Controls on the pH of hyper-saline lakes - A lesson from the Dead Sea

Rotem Golan, Ittai Gavrieli, Jiwchar Ganor, Boaz Lazar

Research output: Contribution to journalArticlepeer-review

33 Scopus citations


The pH of aqueous environments is determined by the dominant buffer systems of the water, defined operationally as total alkalinity (TA). The major buffer systems in the modern ocean are carbonic and boric acids of which the species bicarbonate, carbonate and borate make up about 77%, 19% and 4% of the TA, respectively. During the course of seawater evaporation (e.g. lagoons) the residual brine loses considerable portion of the dissolved inorganic carbon (DIC) and carbonate alkalinity (CA) already at the early stages of evaporation. DIC and CA decrease due to massive precipitation of CaCO3, while total boron (TB) increases conservatively, turning borate to the dominant alkalinity species in marine derived brines. In the present work we assess the apparent dissociation constant value of boric acid (KB') in saline and hypersaline waters, using the Dead Sea (DS) as a case study. We explain the DS low pH (~6.3) and the effect of the boric and carbonic acid pK'-s on the behavior of the brine's buffer system, including the pH increase that results from brine dilution. The KB' in DS was estimated from TB, TA, DIC and pH data measured in this study and early empirical data on artificial DS brines containing just carbonic acid. The KB' value was corroborated by Pitzer ion interaction model calculations using PHREEQC thermodynamic code applied to the chemical composition of the DS. Our results show that KB' increases considerably with the brine's ionic strength, reaching in the DS to a factor of 100 higher than in "mean" seawater. Based on theoretical calculations and analyses of other natural brines it is suggested that brines' composition is a major factor in determining the KB' value and in turn the pH of such brines. We show that the higher the proportion of divalent cations in the brine the higher the dissociation constants of the weak acids (presumably due to formation of complexes). The low pH of the Dead Sea is accordingly explained by its extremely high ionic strength (TDS = 348 g/L) and the dominance of the divalent cation, Mg2+. Other natural hyper-saline brines with high concentration of divalent cations such as Kunteyi Lake in China and Don-Juan Pond in Antarctica follow the same general pattern. In contrast, the high pH of soda lakes results not only from their high TA but also by the dominance of the monovalent cation, Na+. Our study emphasizes the strong control of brine composition on pKB' and pH. These factors should be taken into consideration when reconstructing past and present environmental evaporitic environments.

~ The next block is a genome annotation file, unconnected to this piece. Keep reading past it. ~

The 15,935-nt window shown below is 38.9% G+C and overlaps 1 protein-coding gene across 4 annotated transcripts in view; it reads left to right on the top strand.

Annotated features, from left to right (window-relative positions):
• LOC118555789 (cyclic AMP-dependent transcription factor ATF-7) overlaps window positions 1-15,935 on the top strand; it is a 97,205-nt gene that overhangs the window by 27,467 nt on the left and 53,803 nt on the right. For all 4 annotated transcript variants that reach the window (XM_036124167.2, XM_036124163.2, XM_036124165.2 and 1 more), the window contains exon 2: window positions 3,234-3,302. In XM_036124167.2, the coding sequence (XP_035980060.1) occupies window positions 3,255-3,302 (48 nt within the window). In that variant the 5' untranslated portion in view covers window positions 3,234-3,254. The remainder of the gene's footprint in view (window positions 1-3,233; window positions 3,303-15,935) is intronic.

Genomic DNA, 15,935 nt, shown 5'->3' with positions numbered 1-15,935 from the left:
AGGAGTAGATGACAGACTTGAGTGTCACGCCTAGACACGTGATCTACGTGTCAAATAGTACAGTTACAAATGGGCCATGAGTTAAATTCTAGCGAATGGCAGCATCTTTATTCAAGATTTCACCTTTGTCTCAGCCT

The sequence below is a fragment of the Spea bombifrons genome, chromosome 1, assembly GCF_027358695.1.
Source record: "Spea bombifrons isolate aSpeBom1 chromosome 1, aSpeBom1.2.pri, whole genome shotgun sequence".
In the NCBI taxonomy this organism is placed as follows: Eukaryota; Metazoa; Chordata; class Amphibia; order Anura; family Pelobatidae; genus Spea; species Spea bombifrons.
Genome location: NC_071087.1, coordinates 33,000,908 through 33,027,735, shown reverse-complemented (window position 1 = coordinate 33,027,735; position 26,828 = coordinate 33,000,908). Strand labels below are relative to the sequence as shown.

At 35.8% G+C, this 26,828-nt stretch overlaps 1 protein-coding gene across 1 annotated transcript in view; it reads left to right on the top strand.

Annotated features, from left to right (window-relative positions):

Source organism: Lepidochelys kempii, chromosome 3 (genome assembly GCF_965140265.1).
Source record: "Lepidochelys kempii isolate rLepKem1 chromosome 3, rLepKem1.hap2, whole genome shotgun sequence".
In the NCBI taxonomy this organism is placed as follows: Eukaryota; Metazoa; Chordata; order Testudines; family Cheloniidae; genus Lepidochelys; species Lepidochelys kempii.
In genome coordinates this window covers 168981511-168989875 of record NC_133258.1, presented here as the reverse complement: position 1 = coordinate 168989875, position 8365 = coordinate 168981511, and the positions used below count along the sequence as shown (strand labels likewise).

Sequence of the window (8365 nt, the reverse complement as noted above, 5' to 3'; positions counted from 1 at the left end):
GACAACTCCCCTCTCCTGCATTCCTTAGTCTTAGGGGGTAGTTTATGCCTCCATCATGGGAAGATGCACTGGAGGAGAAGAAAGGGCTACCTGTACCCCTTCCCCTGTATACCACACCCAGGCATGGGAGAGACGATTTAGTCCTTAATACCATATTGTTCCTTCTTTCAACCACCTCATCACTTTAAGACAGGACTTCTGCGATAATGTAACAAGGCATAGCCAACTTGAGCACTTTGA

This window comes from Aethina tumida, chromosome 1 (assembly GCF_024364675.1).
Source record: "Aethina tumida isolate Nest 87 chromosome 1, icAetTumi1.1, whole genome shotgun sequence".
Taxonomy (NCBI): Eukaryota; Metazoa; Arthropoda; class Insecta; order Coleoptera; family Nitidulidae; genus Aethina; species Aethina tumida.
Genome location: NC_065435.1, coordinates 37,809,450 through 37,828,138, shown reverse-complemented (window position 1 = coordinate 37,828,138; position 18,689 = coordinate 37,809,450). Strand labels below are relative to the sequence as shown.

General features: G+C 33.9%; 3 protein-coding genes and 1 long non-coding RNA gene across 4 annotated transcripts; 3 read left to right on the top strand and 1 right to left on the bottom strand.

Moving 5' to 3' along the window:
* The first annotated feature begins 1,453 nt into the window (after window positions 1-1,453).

Original languageEnglish
Pages (from-to)289-297
Number of pages9
JournalEarth and Planetary Science Letters
StatePublished - 15 Jan 2016


  • Borate alkalinity
  • Buffer system
  • Dead Sea
  • PH
  • Saline lakes
  • Total alkalinity

ASJC Scopus subject areas

  • Geophysics
  • Geochemistry and Petrology
  • Earth and Planetary Sciences (miscellaneous)
  • Space and Planetary Science


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